UCB drops all weekend stand-up comedy shows in light of controversy
It feels like that calm quite moment after a storm. It all seemed to happen so fast. It seems like just yesterday Kurt Metzger began posting is opinions about UCBeasts ‘lets not pay comedians’ routine on his Facebook page. “I don’t know who the f*ck runs UCB but you have tremendous improv balls to charge money for a Friday night show and not pay the comics anything. I would love to meet you in person.” Kurt’s posts seem to be the spark that was all a giant fire needed to start roaring. It was only minutes and hours till numerous comedians within the community jumped up in agreement. Virtually every form of social media became the battlegrounds for the dispute. Comedians such as Dan St. Germain, Sara Schaefer, and Michael Lawrence, to name a few, all rushed to Kurt’s side.
After much Internet bloodshed, it seems UCB has finally waved the white flag, but only on their terms. While there were several possible resolutions, UCB surprised everyone by simply forgetting it all together, literally. All weekend stand-up comedy shows have been dropped. Comedian Nick Turner, host of “If You Build It” (one of the main stand-up shows at UCBeast) took to Facebook to break the news, “Ok, so as a result of the recent UCB mama drama, I will no longer be hosting If You Build It at UCB East. This past Saturday was my last time hosting with the wonderful Miss Kara Klenk… The UCB has decided that they will simply do away with all stand-up shows on the weekends. It’s a bummer but may be the only thing that makes sense. Stand-up is a square peg in the round hole of UCB’s incredibly successful improv business model/philosophy. What works for improv does not necessarily work for Stand Up and there is no shame in recognizing that and refocusing what the UCB East is.”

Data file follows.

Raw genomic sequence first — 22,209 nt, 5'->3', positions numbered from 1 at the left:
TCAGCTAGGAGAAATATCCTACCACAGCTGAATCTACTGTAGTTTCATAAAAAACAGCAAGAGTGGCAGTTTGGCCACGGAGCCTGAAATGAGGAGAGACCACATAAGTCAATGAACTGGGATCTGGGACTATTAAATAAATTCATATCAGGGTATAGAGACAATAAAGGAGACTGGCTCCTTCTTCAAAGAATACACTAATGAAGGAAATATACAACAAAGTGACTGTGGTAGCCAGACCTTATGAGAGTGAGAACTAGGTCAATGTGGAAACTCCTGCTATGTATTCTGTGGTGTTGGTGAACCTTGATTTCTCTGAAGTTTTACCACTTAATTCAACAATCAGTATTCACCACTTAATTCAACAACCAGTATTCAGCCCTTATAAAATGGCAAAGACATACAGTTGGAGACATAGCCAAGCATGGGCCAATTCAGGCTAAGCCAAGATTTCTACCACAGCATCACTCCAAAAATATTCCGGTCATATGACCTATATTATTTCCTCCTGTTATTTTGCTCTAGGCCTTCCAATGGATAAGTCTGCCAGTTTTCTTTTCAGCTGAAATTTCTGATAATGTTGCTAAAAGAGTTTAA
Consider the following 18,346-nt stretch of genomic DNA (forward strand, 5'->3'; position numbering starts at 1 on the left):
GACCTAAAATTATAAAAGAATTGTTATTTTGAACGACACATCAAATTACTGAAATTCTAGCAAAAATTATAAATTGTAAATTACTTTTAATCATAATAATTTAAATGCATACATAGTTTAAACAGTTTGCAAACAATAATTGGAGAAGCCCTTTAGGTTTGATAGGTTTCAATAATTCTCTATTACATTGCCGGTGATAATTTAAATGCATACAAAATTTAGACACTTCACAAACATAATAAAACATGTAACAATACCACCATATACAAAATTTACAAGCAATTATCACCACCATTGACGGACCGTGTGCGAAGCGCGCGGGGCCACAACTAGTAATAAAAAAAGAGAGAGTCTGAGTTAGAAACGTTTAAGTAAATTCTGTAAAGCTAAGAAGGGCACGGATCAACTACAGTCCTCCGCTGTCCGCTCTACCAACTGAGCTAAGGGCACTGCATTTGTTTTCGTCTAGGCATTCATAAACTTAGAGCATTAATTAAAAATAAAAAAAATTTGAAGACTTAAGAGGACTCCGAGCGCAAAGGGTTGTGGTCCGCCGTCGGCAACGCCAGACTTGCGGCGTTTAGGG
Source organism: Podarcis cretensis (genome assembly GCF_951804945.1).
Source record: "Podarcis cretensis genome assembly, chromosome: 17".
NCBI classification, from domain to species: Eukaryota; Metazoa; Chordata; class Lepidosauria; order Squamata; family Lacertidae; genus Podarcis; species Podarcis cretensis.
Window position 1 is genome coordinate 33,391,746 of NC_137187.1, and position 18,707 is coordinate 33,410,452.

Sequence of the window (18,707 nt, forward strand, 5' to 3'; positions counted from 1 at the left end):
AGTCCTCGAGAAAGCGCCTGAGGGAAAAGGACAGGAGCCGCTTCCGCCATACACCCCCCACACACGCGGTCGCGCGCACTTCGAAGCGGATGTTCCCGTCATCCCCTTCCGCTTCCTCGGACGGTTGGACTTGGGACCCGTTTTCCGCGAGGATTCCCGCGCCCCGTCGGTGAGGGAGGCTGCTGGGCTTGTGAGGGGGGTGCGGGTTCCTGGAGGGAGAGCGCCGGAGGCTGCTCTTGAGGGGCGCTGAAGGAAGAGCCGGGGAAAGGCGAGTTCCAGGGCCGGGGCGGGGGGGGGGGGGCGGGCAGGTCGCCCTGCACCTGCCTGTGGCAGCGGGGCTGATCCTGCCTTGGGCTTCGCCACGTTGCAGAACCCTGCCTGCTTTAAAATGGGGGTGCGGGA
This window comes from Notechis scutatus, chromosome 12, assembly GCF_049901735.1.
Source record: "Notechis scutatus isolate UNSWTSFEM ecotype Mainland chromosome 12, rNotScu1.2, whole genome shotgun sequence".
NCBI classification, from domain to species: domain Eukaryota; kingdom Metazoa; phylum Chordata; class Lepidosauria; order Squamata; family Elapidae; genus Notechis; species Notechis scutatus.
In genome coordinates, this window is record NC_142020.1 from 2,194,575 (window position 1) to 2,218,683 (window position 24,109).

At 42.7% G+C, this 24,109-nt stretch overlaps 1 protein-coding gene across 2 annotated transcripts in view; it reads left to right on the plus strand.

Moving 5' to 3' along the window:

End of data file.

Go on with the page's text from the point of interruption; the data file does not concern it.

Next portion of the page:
I have had different opinions on the topic, as one friend of mine said, “What kind of business model involves not paying the talent?” Which is a valid point and is the clear stance of many people around this situation. However, I believe Nick Turner phrased it very well when he said “Stand-up is a square peg in the round hole of UCB’s incredibly successful improv business.” When it comes down to it, UCB is built on the bricks of improv, stand up was only tagging along for the ride. Stand-up comedy and improv will always be side by side in the comedy world, perhaps like siblings, both trying to grow and create their own name. The only question is, will these two ever just get along?